Allan Moffat

Some weeks ago I found myself at woollies looking at an aluminium rendering of my Father’s hero packaged with chocolate fudge. There he was, Allan Moffat, with forty eight cubes of something related to chocolatey-ness. I stared the first time I saw it, there he was. An aging Canadian touring car racer impressed in cheap tin, I rubbed my hands over him and wondered if this was somehow improper, since I hadn’t purchased him or the fudge. Next time through, I coughed up the five dollars and bought my aluminium Allan. The fudge remains uneaten, though at some point I shall give it to Beargirl, and Allan adorns my study.

My Dad loved Allan Moffat. For many years our Family’s strongest (and strangest) ritual was to sit around for seven and half hours and watch the motor racing from Mount Panorama, Bathurst on the Sunday of the Labour Day long weekend. He would videotape the whole thing, including qualifying and the top ten pole position shootout. Sitting there in his Jason Recliner, with the beta remote in his hand, pressing pause every time the ads came on, like Canute. His chair looked a lot like this.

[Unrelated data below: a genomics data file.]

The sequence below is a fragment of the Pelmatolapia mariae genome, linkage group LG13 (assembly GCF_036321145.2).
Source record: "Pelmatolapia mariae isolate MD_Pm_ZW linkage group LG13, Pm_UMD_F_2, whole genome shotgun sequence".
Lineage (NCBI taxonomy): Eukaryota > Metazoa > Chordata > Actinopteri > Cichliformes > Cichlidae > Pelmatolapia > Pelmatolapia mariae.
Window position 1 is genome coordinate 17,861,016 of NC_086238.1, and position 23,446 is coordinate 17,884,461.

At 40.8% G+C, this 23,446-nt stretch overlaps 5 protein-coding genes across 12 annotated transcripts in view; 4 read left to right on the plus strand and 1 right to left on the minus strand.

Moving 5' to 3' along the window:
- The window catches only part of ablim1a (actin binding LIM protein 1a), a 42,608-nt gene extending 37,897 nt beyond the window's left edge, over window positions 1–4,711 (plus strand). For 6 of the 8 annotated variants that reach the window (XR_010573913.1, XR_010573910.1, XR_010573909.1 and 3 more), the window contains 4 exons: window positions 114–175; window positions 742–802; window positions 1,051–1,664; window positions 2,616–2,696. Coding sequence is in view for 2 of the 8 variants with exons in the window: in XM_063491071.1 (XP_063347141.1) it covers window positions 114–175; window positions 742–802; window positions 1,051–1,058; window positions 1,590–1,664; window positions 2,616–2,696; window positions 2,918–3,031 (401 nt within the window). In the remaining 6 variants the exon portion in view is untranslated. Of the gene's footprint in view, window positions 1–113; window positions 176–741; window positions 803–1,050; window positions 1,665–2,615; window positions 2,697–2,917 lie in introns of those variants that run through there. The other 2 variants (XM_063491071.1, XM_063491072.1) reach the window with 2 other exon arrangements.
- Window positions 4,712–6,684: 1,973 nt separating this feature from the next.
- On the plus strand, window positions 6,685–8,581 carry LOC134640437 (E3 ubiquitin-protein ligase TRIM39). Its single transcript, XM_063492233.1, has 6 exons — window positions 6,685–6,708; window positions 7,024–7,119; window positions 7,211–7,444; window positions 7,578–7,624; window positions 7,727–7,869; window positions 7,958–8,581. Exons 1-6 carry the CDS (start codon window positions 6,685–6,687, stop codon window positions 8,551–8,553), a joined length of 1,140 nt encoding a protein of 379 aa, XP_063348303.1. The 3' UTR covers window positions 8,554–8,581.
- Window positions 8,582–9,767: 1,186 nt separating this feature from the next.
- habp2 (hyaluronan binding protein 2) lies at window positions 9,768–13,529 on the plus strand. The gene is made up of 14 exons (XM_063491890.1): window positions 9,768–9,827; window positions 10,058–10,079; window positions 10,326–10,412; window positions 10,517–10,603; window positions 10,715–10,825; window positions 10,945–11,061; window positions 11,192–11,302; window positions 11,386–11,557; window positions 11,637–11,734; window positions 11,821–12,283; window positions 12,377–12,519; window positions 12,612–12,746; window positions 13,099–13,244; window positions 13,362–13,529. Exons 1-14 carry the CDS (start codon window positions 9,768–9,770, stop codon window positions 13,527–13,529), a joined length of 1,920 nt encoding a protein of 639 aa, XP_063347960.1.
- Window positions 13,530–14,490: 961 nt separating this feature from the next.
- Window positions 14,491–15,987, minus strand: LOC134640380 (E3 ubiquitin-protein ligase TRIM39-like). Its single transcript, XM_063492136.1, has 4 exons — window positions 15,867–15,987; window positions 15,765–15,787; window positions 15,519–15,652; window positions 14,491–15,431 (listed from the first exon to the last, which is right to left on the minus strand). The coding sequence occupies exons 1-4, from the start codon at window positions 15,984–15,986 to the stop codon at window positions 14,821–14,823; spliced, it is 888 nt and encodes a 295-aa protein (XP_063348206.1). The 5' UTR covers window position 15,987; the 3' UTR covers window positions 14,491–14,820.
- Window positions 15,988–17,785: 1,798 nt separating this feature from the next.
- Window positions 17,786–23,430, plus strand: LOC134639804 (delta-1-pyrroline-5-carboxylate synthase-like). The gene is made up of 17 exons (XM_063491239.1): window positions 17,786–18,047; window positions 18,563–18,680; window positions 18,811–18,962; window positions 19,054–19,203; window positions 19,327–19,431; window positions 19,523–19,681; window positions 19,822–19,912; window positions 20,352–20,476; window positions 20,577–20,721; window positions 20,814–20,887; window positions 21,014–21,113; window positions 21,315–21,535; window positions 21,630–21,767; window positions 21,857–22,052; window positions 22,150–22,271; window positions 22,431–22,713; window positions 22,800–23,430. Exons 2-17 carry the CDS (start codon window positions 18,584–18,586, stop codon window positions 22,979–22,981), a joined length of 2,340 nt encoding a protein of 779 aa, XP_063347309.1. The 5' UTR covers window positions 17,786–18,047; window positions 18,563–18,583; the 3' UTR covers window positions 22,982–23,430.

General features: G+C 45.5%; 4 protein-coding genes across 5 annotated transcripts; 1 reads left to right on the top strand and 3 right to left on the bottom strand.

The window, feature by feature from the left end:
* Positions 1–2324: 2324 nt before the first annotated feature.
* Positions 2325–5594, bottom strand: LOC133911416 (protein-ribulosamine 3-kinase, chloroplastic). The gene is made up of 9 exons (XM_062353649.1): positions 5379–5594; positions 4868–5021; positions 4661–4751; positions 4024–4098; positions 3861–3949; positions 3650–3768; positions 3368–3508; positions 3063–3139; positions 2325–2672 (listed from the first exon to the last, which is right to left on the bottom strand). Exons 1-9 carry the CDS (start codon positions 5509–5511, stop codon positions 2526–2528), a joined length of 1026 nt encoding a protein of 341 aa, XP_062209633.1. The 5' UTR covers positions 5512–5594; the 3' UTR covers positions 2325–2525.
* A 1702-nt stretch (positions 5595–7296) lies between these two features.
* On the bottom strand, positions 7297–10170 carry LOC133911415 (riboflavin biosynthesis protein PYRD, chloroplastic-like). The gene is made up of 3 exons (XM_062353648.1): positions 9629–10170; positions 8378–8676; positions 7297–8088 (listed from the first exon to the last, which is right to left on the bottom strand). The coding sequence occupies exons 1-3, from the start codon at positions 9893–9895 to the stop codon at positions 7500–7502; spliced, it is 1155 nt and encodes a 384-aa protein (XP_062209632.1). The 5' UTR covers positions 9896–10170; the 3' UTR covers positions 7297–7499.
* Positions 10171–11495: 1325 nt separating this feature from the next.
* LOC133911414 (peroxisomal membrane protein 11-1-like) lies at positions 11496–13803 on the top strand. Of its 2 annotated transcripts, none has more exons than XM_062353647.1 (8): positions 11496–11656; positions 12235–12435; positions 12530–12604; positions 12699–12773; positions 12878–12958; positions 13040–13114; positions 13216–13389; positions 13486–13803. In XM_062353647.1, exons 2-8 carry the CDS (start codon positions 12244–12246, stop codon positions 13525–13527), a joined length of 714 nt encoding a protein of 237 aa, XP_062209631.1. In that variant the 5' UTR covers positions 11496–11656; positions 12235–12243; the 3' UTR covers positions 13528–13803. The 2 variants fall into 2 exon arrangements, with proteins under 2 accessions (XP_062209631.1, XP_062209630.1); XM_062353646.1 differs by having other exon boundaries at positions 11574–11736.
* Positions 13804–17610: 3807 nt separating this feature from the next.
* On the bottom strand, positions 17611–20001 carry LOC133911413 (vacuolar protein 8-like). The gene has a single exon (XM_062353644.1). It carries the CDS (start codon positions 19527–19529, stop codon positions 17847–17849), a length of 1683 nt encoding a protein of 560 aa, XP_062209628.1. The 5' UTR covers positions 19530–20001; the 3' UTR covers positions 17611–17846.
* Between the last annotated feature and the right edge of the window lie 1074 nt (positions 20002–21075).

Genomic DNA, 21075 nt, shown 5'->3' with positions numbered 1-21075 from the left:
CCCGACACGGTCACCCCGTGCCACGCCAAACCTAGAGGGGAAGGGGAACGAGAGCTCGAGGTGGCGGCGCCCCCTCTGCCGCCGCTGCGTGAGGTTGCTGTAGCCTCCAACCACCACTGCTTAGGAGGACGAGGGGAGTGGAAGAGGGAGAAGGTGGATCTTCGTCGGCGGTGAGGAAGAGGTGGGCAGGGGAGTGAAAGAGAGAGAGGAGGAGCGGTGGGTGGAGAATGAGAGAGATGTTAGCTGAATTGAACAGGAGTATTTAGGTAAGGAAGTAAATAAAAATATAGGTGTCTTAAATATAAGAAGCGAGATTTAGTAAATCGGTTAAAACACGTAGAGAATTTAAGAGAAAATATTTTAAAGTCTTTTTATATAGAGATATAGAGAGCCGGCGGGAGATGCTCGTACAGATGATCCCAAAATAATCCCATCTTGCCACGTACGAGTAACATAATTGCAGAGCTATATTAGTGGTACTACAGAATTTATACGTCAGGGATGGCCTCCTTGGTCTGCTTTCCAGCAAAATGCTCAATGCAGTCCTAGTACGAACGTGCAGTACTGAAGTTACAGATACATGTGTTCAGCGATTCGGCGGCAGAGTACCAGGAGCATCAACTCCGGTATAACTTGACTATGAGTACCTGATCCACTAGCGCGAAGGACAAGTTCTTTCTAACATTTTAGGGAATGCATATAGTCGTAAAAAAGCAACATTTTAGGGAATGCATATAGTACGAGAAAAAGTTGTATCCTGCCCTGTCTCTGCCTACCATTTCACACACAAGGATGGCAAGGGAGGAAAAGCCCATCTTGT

101_0973He would cook all day Saturday, snacks of every fatty and carb heavy combination available. His Ham & Cheese Puffs, packed with paprika, were a stone on your hips. My, how he loved Bathurst. After he died we scattered his ashes around the circuit, shaking out his remains like salt from the side of a three wheeler. It seemed apt and still does.